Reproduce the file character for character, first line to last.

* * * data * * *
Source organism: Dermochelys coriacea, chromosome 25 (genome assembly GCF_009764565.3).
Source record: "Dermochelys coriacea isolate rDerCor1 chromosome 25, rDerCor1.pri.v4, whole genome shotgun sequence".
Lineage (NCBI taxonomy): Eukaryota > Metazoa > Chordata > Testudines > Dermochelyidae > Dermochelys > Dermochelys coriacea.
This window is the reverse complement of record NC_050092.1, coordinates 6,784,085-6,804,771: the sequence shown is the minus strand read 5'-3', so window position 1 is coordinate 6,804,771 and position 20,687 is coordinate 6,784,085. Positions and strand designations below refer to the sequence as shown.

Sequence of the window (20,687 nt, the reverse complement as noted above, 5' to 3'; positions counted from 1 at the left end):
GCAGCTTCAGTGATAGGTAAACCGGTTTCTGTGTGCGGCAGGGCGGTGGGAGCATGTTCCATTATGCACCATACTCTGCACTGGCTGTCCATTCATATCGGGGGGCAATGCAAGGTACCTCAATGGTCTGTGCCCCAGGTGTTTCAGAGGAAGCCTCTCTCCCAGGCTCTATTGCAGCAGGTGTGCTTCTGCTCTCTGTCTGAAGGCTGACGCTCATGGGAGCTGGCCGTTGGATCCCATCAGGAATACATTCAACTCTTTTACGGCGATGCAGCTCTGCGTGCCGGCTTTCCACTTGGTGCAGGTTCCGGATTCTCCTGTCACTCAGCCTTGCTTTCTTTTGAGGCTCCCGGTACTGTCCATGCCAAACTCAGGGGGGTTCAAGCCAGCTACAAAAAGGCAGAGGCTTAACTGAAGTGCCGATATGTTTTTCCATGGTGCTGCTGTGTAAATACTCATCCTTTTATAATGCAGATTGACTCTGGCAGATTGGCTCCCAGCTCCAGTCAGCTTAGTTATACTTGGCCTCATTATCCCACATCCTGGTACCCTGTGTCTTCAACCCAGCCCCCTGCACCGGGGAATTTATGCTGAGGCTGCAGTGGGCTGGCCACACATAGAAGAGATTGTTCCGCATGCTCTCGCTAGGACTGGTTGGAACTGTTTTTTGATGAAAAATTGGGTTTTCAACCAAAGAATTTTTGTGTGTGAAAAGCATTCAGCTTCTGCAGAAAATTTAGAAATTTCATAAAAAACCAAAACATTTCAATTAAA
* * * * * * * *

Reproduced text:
Source organism: Dermochelys coriacea, chromosome 25 (genome assembly GCF_009764565.3).
Source record: "Dermochelys coriacea isolate rDerCor1 chromosome 25, rDerCor1.pri.v4, whole genome shotgun sequence".
Lineage (NCBI taxonomy): Eukaryota > Metazoa > Chordata > Testudines > Dermochelyidae > Dermochelys > Dermochelys coriacea.
This window is the reverse complement of record NC_050092.1, coordinates 6,784,085-6,804,771: the sequence shown is the minus strand read 5'-3', so window position 1 is coordinate 6,804,771 and position 20,687 is coordinate 6,784,085. Positions and strand designations below refer to the sequence as shown.

Sequence of the window (20,687 nt, the reverse complement as noted above, 5' to 3'; positions counted from 1 at the left end):
GCAGCTTCAGTGATAGGTAAACCGGTTTCTGTGTGCGGCAGGGCGGTGGGAGCATGTTCCATTATGCACCATACTCTGCACTGGCTGTCCATTCATATCGGGGGGCAATGCAAGGTACCTCAATGGTCTGTGCCCCAGGTGTTTCAGAGGAAGCCTCTCTCCCAGGCTCTATTGCAGCAGGTGTGCTTCTGCTCTCTGTCTGAAGGCTGACGCTCATGGGAGCTGGCCGTTGGATCCCATCAGGAATACATTCAACTCTTTTACGGCGATGCAGCTCTGCGTGCCGGCTTTCCACTTGGTGCAGGTTCCGGATTCTCCTGTCACTCAGCCTTGCTTTCTTTTGAGGCTCCCGGTACTGTCCATGCCAAACTCAGGGGGGTTCAAGCCAGCTACAAAAAGGCAGAGGCTTAACTGAAGTGCCGATATGTTTTTCCATGGTGCTGCTGTGTAAATACTCATCCTTTTATAATGCAGATTGACTCTGGCAGATTGGCTCCCAGCTCCAGTCAGCTTAGTTATACTTGGCCTCATTATCCCACATCCTGGTACCCTGTGTCTTCAACCCAGCCCCCTGCACCGGGGAATTTATGCTGAGGCTGCAGTGGGCTGGCCACACATAGAAGAGATTGTTCCGCATGCTCTCGCTAGGACTGGTTGGAACTGTTTTTTGATGAAAAATTGGGTTTTCAACCAAAGAATTTTTGTGTGTGAAAAGCATTCAGCTTCTGCAGAAAATTTAGAAATTTCATAAAAAACCAAAACATTTCAATTAAA